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Ok, so that was an unintended hiatus. I guess blogging is sort of like exercise in that the longer you go without doing it, the harder it is to ever start doing it again. Anyway, here’s the post-St Baldrick’s wrap-up I started writing a full three weeks ago.
Another St Baldrick’s season has come to a close. St. Patrick’s Day was great, as always, even with the shift in time and the cold gray weather. Mark is bald once again, time number eight if you count the two at-home shaves he did prior to Austin’s first and second rounds of chemo. This time he was joined by our friend Sagi, who had a serious head of hair:
(Mark’s sacrifice wasn’t quite so big….)
The morning after St Patrick’s Day, I attended a breakfast at Rainbow with the CEO of the national St. Baldrick’s Foundation, as well as the St Baldrick’s-funded research team at Rainbow (almost all bald) and the organizers of all the local events, which totaled eight and raised over $495,000, making Cleveland a force to be reckoned with in the world of pediatric cancer research. I should mention that our little Cleveland Heights event is hovering a mere $540 below my grand goal of $45,000 and is in fifth place in the state of Ohio for dollars raised.
It was very inspiring to hear Kathleen speak and to be surrounded by so many other people putting their hearts and souls (and hair) into this cause. She talked a lot about the changing face of research funding in our country given the economy and how bleak the prospects are for the coming years, mentioning that the St. Baldrick’s board of directors would really like to transform this once unknown organization based on the crazy idea of a couple of guys from a 33-million-dollar-a-year bit player into a 100-million-dollar-a-year big time player. This is, of course, wildly ambitious and will take an enormous effort on behalf of all the St. Baldrick’s foot soldiers around the country, but I do believe it can be done. And I believe it must. And I believe that we, right here in Cleveland and right here at the Community Center, can help make that happen.
I will come calling . . .
Pride gets a bad rap. You know, being one of the seven deadly sins and all. I don’t really get it (I’m not anti-lust either, but we don’t need to go there). I mean, I see how pride can be a negative, if you’re excessively proud without good reason, if you’re proud of the wrong things (your looks, your wealth, your power). But I also see pride as an appropriate reward for doing what’s right and as a motivator to do what’s right again.
Those kids — and adults — who shaved their heads last week were proud of themselves. Deservedly so. They should feel pride; they earned it. Their pride will be one of the reasons they come back and do this again next year. Or it will spur them on to take other forms of positive action in the world.
I felt proud when Braedan told me I “do great things.” It didn’t make me want to sit back and rest on my laurels; it made me want to do more great things, if for no other reason than to show my children the impact they can have on the world.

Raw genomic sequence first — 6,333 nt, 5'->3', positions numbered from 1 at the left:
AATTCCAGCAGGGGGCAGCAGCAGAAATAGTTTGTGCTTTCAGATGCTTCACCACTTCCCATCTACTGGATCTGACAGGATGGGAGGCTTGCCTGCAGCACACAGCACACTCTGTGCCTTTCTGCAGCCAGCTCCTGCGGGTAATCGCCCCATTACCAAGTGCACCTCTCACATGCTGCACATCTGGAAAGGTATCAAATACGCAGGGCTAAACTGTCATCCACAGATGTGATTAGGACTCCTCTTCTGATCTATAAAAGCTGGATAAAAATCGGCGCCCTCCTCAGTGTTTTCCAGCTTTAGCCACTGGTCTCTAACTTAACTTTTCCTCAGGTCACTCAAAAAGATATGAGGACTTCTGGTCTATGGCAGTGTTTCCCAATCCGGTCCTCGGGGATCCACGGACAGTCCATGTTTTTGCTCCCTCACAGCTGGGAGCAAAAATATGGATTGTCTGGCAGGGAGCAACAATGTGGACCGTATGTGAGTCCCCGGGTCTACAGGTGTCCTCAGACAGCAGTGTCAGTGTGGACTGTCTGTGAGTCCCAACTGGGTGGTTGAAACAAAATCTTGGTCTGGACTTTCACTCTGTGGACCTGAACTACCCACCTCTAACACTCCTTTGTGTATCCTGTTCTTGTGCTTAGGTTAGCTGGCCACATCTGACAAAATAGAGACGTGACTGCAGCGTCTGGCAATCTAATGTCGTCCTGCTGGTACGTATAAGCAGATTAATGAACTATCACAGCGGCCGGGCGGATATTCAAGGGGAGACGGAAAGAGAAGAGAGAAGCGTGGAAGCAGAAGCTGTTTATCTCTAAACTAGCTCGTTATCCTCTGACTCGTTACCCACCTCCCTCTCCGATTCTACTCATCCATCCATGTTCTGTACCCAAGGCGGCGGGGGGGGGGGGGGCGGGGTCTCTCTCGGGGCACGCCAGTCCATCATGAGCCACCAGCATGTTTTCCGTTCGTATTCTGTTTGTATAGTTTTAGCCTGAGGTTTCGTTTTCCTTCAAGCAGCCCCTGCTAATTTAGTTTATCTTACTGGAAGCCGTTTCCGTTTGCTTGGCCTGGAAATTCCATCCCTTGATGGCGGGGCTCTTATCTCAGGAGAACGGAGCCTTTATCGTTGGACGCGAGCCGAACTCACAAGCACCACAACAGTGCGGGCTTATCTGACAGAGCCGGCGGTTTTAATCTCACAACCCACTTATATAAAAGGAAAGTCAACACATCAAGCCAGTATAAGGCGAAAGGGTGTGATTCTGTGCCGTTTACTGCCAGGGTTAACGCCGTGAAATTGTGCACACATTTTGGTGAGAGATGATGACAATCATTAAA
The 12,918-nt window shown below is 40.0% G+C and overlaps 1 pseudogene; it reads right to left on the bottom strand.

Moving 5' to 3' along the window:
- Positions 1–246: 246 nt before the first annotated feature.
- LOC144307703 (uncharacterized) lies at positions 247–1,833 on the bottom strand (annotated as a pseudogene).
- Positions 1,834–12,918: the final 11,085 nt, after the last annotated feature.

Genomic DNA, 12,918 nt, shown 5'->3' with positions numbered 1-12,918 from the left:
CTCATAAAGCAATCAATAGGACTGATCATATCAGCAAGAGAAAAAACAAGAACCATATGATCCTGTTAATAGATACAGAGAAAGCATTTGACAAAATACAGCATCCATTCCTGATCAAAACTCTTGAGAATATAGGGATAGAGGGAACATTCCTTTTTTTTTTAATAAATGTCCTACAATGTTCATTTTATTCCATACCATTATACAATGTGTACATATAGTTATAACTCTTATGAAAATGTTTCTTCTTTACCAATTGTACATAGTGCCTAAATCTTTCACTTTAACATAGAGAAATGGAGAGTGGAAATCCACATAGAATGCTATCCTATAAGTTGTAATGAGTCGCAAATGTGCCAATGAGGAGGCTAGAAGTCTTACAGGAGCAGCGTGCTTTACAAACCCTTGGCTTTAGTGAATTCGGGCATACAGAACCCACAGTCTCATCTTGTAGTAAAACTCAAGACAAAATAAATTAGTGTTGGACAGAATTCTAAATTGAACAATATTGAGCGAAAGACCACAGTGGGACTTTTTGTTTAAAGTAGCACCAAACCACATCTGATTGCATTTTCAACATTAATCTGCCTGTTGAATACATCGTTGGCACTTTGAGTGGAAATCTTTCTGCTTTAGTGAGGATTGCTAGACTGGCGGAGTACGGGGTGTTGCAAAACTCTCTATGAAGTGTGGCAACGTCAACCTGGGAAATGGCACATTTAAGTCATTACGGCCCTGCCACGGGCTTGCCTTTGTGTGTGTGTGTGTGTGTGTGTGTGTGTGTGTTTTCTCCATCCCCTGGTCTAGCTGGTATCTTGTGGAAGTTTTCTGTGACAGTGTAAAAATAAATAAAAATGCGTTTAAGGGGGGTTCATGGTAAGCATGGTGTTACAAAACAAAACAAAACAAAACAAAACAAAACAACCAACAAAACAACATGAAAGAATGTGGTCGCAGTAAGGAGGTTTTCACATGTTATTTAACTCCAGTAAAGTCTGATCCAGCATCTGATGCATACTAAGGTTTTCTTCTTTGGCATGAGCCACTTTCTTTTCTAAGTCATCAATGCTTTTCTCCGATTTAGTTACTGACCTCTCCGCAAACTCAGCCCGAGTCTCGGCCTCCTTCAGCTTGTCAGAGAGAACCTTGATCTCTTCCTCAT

Pride is beautiful too; especially when it shines innocently on the face of a child who has just discovered an empowered sense of self or on a parent who has watched their baby do something big and wonderful. Just look at these:
Here’s another boy who should be mighty proud of himself. Spencer signed up a mere ten days before the event and managed to raise $1,180 without a single donation over $100. Fifty-three different people contributed on his head. Fifty-three! What an incredible show of support that is. (And what a lot of Thank You notes he has to write!)
And then there’s this guy, probably the proudest of the bunch. And with good reason. In the four years that Braedan has shaved his head in solidarity with his brother, he has raised an incredibly impressive $13,153 for the St Baldrick’s Foundation. Ponder that for a moment. $13,153, . . . from a child. No wonder he looks like this:
Even the smallest among us can feel pride. One of my favorite St. Baldrick’s moments this year happened two days after the event, when I received a surprising text from my sister-in-law. My nephew Hill, who was still two on Sunday but has since turned three, announced at the dinner table Tuesday night that he wanted to shave his head too, like his big brother and cousins. Up went the family, straight to the bathroom for the clippers, and what emerged is our youngest-ever (and plenty proud) shavee:
And here’s another thing to be proud of. For every single person who shaved their head or every single person who donated a few bucks, this is for you:
And moments like this:
So hold you heads high and be proud. You deserve it.
I should start by saying we have now raised $43,291, including the checks I mailed today (which won’t likely show up on individual shavee pages for a few weeks). Which means that we are a mere $1,709 away from my original and very ambitious $45,000 goal. Which also means that if every one of the 75 shavees raised just $23 more, we would reach that goal. Twenty-three dollars! Let’s do this, people.